Roll Tacks - September 2008

As I write, it's been two weeks since I got back from Qingdao, but still my head is buzzing from some of the memories. It was intense, and it was emotional. It was actually a very good regatta - certainly compared with what we were expecting.

I've been very rude about Qingdao over the past two or three years, and long had I been praying for a regatta where people could tell us: "It's not normally like this!" Thankfully we got that, to some extent. USA's 49er helm Tim Wadlow told me it was the first time he'd realised the city was twice as big as he'd thought, because he could actually see the southern half of the city less than a mile from where we were standing in the Olympic boatpark. Sarah Ayton said more or less the same, noting that they'd barely seen a horizon in the three years she been visiting the venue.

Fog and weed were expected to be there in abundance, yet it wasn't too bad on either score. The Chinese deserve special praise for their management of the algae bloom. Every morning at 5am a flotilla of 300 fishing boats went out to scour the course for weed, and there were another 400 boats on standby if the problem was acute. Not that there was much likelihood of a problem because of the 20-mile protective boom that enclosed the five race courses. Having said that, from the helicopter TV shots you could still see patches of the stuff, even just a few metres off some of the start lines, but I never heard any of the sailors complain about it. I think they were just thankful that they weren't sailing through green carpets of the stuff like they had been in training a few weeks earlier.

Then there was the anticipated lack of wind. Well, let's face it, there were some races that were started in conditions that normally would be considered plain unsailable. The aborted Finn Medal Race was a case in point. Watching the TV footage of Ben Ainslie - greatest sailor in the world - drifting sideways downwind (make that downtide) with his sail hanging useless in the still air, that was just plain embarrassing. Thank goodness sense prevailed and it was abandoned to be resailed the following day, in 18 knots' wind and big seas. Awesome stuff.

The Laser Medal Race was not great though. When I'm watching curling on the Winter Olympics, I struggle to see the skill involved. It looks like a bunch of middle-aged cleaning ladies performing their janitorial duties on ice. I'm sure there's a little more to it than that, but it's still a yawn-inducing stuff. I fear that when the public is watching Laser sailors competing in 3 knots of wind that similar thoughts are running through their mind. As sailors, we know there is still immense skill involved in getting the best out of your boat in those conditions, but thrilling or enticing TV it ain't. Still, what it lacked in speed or pace, the Laser Medal Race made up for with the ruthless display by Paul Goodison in defending his gold medal from Sweden's Rasmus Myrgren. Having sailed a blinder of a day leading up to the Medal Race, with scores of 1,4,6 from the three races, Goody went into the Medal Race assured of silver. There was a mathematical possibility of Myrgren stealing gold provided that he won the race and Goody finished dead last.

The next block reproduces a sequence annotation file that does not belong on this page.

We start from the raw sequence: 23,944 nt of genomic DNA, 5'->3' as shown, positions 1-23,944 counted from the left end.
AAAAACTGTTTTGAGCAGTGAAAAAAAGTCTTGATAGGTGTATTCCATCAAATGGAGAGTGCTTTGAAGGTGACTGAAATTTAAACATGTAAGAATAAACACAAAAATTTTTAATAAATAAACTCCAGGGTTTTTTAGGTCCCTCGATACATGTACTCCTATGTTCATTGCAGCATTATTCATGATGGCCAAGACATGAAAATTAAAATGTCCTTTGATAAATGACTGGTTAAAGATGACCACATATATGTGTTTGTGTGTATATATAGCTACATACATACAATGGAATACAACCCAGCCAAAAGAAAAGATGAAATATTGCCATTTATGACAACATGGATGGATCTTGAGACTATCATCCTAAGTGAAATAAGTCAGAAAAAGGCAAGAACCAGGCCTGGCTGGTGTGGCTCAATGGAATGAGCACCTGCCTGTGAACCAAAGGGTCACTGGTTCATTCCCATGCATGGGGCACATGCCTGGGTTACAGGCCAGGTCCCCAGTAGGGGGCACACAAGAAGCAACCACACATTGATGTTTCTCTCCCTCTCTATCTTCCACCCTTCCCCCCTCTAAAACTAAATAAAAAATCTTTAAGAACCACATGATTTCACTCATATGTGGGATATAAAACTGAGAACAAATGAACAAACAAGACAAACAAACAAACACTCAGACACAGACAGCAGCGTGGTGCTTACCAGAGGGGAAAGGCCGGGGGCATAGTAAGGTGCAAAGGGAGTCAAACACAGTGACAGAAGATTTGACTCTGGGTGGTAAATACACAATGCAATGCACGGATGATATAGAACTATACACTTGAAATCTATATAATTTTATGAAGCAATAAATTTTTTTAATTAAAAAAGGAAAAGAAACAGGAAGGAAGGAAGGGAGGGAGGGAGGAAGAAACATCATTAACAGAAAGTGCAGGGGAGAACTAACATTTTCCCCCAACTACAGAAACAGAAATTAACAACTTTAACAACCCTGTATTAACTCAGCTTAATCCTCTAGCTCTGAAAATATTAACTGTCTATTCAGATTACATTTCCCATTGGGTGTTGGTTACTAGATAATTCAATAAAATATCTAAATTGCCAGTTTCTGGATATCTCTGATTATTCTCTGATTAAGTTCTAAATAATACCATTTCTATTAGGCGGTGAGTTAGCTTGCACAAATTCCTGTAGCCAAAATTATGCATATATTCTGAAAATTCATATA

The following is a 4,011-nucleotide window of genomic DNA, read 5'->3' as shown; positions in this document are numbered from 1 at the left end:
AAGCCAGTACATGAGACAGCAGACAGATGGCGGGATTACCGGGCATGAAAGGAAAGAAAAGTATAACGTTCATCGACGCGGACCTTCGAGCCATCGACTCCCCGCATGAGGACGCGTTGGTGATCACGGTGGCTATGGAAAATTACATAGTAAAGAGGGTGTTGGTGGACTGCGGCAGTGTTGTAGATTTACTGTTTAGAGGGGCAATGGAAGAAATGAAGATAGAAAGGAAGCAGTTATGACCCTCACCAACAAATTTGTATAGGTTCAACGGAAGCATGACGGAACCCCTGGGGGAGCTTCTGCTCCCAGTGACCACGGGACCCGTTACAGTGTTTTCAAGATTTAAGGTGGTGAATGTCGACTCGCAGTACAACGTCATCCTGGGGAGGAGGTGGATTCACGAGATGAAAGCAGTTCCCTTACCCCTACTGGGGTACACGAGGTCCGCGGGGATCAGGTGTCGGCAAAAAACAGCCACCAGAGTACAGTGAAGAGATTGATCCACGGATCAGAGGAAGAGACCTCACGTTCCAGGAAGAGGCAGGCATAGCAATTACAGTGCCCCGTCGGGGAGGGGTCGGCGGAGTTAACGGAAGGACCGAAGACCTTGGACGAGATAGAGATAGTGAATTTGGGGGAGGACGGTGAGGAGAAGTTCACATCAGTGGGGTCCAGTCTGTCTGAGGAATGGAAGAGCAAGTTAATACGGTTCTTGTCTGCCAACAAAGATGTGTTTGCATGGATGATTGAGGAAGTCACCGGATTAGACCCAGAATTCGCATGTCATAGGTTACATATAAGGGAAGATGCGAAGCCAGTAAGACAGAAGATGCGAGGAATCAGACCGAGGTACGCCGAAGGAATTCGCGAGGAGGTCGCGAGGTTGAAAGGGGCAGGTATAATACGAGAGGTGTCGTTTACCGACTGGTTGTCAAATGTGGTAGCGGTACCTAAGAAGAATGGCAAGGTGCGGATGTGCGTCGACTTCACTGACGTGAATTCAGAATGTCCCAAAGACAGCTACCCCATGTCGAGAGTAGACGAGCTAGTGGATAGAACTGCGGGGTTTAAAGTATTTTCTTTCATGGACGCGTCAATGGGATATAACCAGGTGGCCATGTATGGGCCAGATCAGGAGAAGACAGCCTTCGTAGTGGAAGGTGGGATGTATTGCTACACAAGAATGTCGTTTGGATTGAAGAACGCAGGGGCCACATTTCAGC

Having missed a medal by a point in Athens, Goody took no chances and match raced the Swede in the pre-start, although it has to be said Myrgren did himself no favours by starting well behind the line. Goody kept him pegged well back behind the rest of the fleet, who were long gone. Myrgren ended up with a medal of no colour whatsoever. A harsh conclusion for a sailor that went into the Medal Race in second place overall.

I have no beef with Goody, in fact I admire the clinical way that he went about securing gold, but it was harsh to see Myrgren dealt such an injustice. As the Swede pointed out to me afterwards, it would have been better if he could have elected to add a point to his qualifying score so that he went into the Medal Race posing no possible threat to the gold. That way Goody would have let the Swede race it out with the other contenders for silver and bronze. The current system needs addressing, in my view. Taking your closest competitor so far out of the game that it lets the chasing pack through for medals is not what it should be about, although there are others who see it as fair game and all part of the sport. Well, under current rules, of course that's the case. But does it make it right? In my view the winner of the event should be the sailor who sailed best, the runner-up the person who sailed second-best, and so on. Some sort of natural justice needs to take place on the race course, otherwise what is the point?

While the current rules exist - ie ones that permit match racing - then you certainly don't want to come up against a Brit. In four Medal Races the Brits exerted match racing moves on their rivals to come out ahead. Ben Ainslie did it to Zach Railey in the Finn, much more so in the aborted race than the eventual Medal Race because he went off to win the race comfortably. It was similar in the Ynglings when Sarah Ayton harried the Netherlands' Mandy Mulder in the pre-start and covered her up the first beat until moving ahead to win the race. Goody did his thing to his Swedish rival, and Percy and Bart match raced their Swedish rivals out of the Star Medal Race.